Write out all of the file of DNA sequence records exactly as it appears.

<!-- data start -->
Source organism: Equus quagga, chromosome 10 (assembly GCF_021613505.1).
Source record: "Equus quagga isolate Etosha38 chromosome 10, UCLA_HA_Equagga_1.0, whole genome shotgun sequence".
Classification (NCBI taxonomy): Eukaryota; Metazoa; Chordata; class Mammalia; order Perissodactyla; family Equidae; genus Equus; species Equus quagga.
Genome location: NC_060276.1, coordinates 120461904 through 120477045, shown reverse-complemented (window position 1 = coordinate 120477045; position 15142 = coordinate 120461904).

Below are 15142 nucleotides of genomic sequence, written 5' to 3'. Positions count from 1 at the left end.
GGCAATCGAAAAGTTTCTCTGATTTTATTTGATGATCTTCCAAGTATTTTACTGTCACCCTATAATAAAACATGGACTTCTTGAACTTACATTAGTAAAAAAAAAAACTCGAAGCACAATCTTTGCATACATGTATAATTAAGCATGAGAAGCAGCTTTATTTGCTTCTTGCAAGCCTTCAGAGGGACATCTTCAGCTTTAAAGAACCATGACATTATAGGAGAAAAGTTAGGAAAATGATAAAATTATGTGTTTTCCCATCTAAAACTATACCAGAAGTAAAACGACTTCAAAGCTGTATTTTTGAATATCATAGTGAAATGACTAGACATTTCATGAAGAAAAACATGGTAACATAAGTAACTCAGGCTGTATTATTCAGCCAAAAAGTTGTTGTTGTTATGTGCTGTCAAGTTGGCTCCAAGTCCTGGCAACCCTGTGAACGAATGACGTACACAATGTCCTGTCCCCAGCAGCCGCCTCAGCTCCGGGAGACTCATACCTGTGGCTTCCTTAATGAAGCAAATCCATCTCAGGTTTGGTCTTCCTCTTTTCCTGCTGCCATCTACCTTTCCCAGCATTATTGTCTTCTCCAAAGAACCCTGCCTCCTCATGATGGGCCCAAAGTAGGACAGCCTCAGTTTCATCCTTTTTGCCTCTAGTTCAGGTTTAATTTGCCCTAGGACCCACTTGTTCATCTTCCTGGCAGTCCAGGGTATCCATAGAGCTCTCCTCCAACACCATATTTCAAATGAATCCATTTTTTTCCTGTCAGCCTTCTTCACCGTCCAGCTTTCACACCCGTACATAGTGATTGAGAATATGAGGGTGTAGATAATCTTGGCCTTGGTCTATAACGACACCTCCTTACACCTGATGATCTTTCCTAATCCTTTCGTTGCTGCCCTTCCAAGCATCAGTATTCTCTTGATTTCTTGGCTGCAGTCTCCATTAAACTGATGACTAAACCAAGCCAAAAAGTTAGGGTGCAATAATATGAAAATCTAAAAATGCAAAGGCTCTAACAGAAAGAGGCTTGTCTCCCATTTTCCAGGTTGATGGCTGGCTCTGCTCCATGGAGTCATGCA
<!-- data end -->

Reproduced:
Source organism: Equus quagga, chromosome 10 (assembly GCF_021613505.1).
Source record: "Equus quagga isolate Etosha38 chromosome 10, UCLA_HA_Equagga_1.0, whole genome shotgun sequence".
Classification (NCBI taxonomy): Eukaryota; Metazoa; Chordata; class Mammalia; order Perissodactyla; family Equidae; genus Equus; species Equus quagga.
Genome location: NC_060276.1, coordinates 120461904 through 120477045, shown reverse-complemented (window position 1 = coordinate 120477045; position 15142 = coordinate 120461904).

Below are 15142 nucleotides of genomic sequence, written 5' to 3'. Positions count from 1 at the left end.
GGCAATCGAAAAGTTTCTCTGATTTTATTTGATGATCTTCCAAGTATTTTACTGTCACCCTATAATAAAACATGGACTTCTTGAACTTACATTAGTAAAAAAAAAAACTCGAAGCACAATCTTTGCATACATGTATAATTAAGCATGAGAAGCAGCTTTATTTGCTTCTTGCAAGCCTTCAGAGGGACATCTTCAGCTTTAAAGAACCATGACATTATAGGAGAAAAGTTAGGAAAATGATAAAATTATGTGTTTTCCCATCTAAAACTATACCAGAAGTAAAACGACTTCAAAGCTGTATTTTTGAATATCATAGTGAAATGACTAGACATTTCATGAAGAAAAACATGGTAACATAAGTAACTCAGGCTGTATTATTCAGCCAAAAAGTTGTTGTTGTTATGTGCTGTCAAGTTGGCTCCAAGTCCTGGCAACCCTGTGAACGAATGACGTACACAATGTCCTGTCCCCAGCAGCCGCCTCAGCTCCGGGAGACTCATACCTGTGGCTTCCTTAATGAAGCAAATCCATCTCAGGTTTGGTCTTCCTCTTTTCCTGCTGCCATCTACCTTTCCCAGCATTATTGTCTTCTCCAAAGAACCCTGCCTCCTCATGATGGGCCCAAAGTAGGACAGCCTCAGTTTCATCCTTTTTGCCTCTAGTTCAGGTTTAATTTGCCCTAGGACCCACTTGTTCATCTTCCTGGCAGTCCAGGGTATCCATAGAGCTCTCCTCCAACACCATATTTCAAATGAATCCATTTTTTTCCTGTCAGCCTTCTTCACCGTCCAGCTTTCACACCCGTACATAGTGATTGAGAATATGAGGGTGTAGATAATCTTGGCCTTGGTCTATAACGACACCTCCTTACACCTGATGATCTTTCCTAATCCTTTCGTTGCTGCCCTTCCAAGCATCAGTATTCTCTTGATTTCTTGGCTGCAGTCTCCATTAAACTGATGACTAAACCAAGCCAAAAAGTTAGGGTGCAATAATATGAAAATCTAAAAATGCAAAGGCTCTAACAGAAAGAGGCTTGTCTCCCATTTTCCAGGTTGATGGCTGGCTCTGCTCCATGGAGTCATGCA